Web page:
Although it's increasingly less often, every once in a while, I get asked to send a fax somewhere. A fax? And for a moment I wonder how anyone, anywhere could still be relying on faxes for a "job to be done." I hope they aren't still using those thermal machines that would roll up the paper and drop it on the floor . . . but I wonder if maybe they are.Not only does someone want to receive a fax, I have to find a way to send one. I still chuckle at the marketing of the "3 in 1" printers still sold today, amused by the incorporation of a Flintstone-era functionality with this otherwise relatively useful device.
My office for the last 10 years still had a fax, and I think I saw someone using it in 2014. I only noticed because it was beeping incessantly with error messages as I walked by. Poor soul forgot to dial 9 or 1 or did...something.
Kidding aside, it never ceases to amaze me that the business of prior authorizations in healthcare, whether drugs, procedures, or other needed equipment or services—the interminable back and forth between highly-trained physicians and payers—is still stuck in the stone age of facsimile machines. And we wonder why healthcare is not keeping up and is becoming increasingly unaffordable.
It's refreshing to see another rallying cry from the AMA to get a hold of this madness.
The AMA has drawn needed attention to the tremendous waste of providers' time, and even more tragic, the delays in patients receiving the care they need: "Nearly 90 percent of surveyed physicians reported that prior authorization sometimes, often, or always delays access to care." Their Consensus Statement, crafted with input from physicians, pharmacists, medical groups, hospitals, and health plans does provide a glimmer of hope that meaningful changes will be made to reduce the costs and the delays deeply embedded in these well-worn pathways.
The value of solving this problem and the emergence of machine learning and artificial intelligence advancements in computing creates a tremendous opportunity, and for the investment made, an opportunity to return benefits to both provider and patient.
McKinsey & Co. published a thoughtful article on artificial intelligence this month, endorsing an early focus on "enterprise micro-verticals—specific use cases within select industries." Such is the approach taken by Digitize.AI in the prior authorization sphere of the healthcare revenue cycle. McKinsey points out that "buyers aren't interested in AI just because it's an exciting new technology—instead, they want AI to generate a solid return on investment (ROI) by solving specific problems, saving them money, or increasing sales."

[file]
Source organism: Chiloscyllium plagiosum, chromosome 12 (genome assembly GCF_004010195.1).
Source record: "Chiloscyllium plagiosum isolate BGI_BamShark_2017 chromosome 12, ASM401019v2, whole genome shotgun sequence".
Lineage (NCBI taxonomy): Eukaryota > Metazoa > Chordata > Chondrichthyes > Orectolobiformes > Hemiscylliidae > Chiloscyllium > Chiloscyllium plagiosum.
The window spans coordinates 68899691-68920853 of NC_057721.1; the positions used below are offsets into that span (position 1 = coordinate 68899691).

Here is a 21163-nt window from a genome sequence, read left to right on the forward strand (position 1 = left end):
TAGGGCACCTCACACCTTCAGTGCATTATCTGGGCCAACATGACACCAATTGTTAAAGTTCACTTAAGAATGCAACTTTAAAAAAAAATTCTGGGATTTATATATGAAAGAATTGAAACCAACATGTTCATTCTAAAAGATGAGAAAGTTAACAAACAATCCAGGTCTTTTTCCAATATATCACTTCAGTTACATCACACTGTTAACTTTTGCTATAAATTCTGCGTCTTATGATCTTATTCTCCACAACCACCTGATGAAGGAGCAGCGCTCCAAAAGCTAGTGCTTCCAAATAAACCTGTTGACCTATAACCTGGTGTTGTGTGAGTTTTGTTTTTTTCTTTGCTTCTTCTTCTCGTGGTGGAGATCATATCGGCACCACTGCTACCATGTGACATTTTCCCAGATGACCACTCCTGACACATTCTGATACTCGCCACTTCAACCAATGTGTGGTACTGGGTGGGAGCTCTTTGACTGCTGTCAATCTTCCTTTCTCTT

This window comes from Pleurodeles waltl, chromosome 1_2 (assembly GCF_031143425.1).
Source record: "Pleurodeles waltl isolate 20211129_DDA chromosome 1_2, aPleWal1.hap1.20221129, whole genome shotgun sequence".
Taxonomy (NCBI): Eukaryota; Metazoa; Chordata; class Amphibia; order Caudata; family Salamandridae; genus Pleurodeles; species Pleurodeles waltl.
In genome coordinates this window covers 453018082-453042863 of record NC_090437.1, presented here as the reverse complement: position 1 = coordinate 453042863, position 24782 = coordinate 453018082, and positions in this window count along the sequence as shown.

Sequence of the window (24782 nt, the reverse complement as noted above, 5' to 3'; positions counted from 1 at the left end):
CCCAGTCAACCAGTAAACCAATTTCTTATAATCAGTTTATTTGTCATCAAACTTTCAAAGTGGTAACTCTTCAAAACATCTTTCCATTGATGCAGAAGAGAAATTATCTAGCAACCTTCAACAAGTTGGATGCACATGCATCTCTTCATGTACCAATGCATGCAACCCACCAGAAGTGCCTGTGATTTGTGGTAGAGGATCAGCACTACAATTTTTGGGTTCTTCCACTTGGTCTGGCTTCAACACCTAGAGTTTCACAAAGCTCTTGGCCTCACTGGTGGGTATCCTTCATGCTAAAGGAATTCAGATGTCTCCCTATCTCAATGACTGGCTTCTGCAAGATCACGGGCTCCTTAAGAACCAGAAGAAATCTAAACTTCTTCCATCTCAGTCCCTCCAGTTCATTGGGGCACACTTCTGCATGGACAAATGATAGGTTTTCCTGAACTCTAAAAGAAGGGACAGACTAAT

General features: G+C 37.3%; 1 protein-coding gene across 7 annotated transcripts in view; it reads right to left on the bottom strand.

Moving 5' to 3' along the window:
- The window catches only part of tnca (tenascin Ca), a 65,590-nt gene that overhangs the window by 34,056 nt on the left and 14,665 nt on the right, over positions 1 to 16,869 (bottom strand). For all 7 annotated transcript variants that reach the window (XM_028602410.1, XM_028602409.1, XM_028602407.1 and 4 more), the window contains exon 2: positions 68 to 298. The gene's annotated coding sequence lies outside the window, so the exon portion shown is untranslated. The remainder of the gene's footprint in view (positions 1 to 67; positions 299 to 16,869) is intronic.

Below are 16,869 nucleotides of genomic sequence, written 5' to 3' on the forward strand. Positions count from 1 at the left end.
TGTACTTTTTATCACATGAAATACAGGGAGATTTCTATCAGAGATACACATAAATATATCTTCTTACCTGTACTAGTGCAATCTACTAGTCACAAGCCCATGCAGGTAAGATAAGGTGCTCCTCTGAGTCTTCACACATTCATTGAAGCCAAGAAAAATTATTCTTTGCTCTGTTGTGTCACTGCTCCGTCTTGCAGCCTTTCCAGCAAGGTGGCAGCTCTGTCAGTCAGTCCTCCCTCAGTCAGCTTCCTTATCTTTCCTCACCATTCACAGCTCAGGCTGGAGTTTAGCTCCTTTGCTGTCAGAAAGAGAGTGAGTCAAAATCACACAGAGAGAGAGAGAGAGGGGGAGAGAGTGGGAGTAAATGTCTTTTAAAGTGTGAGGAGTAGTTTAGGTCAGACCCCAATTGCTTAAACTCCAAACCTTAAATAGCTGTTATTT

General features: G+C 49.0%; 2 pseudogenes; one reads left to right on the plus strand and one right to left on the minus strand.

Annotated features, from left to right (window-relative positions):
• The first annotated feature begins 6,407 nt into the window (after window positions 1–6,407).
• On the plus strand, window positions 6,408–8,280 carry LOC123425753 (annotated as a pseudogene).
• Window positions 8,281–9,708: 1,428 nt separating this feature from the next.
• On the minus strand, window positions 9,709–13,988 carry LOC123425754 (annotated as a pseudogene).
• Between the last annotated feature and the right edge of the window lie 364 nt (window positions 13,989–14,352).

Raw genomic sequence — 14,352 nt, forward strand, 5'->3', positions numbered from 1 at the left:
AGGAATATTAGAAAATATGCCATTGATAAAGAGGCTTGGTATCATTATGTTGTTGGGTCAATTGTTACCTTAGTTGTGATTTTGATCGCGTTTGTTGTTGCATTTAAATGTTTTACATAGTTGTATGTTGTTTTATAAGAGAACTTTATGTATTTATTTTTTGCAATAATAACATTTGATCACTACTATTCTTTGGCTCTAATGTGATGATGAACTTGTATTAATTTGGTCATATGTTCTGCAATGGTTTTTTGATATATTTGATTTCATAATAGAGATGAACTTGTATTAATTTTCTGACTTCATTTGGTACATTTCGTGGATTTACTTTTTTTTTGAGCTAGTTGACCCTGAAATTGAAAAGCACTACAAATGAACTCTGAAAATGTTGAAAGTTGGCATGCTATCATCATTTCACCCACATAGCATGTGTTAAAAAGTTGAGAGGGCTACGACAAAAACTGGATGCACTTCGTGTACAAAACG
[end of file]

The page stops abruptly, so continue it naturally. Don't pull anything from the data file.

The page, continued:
Nothing could be truer of healthcare providers, eager to solve specific problems on their journey toward the triple aim of better outcomes and an improved patient experience at a lower cost. If a patient is denied medication due to a glitch in the prior authorization process and then elects not to comply with recommended medications, the system has experienced a triple-fail.
During nearly 30 years working for and within large healthcare systems, I witnessed firsthand the tremendous need for innovation to reduce costs, making healthcare more affordable and easier to navigate while freeing up good people from mindless tasks that keep them from operating as we say "top of license."
I am inspired by innovation, and I don't fear that automation will endanger jobs. Rather, I view it as an opportunity for people to do more creative and rewarding work, the inevitable result of shedding critical but less inherently gratifying tasks. Consolidation and automation will bring greater labor efficiency over time, allowing organizations to meet the pace of growth without commensurate growth in the labor required to keep the wheels moving.
I'm encouraged that innovative automation engineers are discovering multiple points along the healthcare revenue cycle that are ripe for machine learning, allowing a reduction of administrative costs and an improvement in the cycle time to patients getting care.
Digitize is proudly introducing Lia™, a healthcare revenue cycle digital assistant that automates routine tasks such as launching a prior authorization or verifying coverage with the payer interface. Lia also uses machine learning to create an intelligent queue so that human workers can prioritize highest efforts (timeliness of care and revenue impact).
And let's put an end to faxes!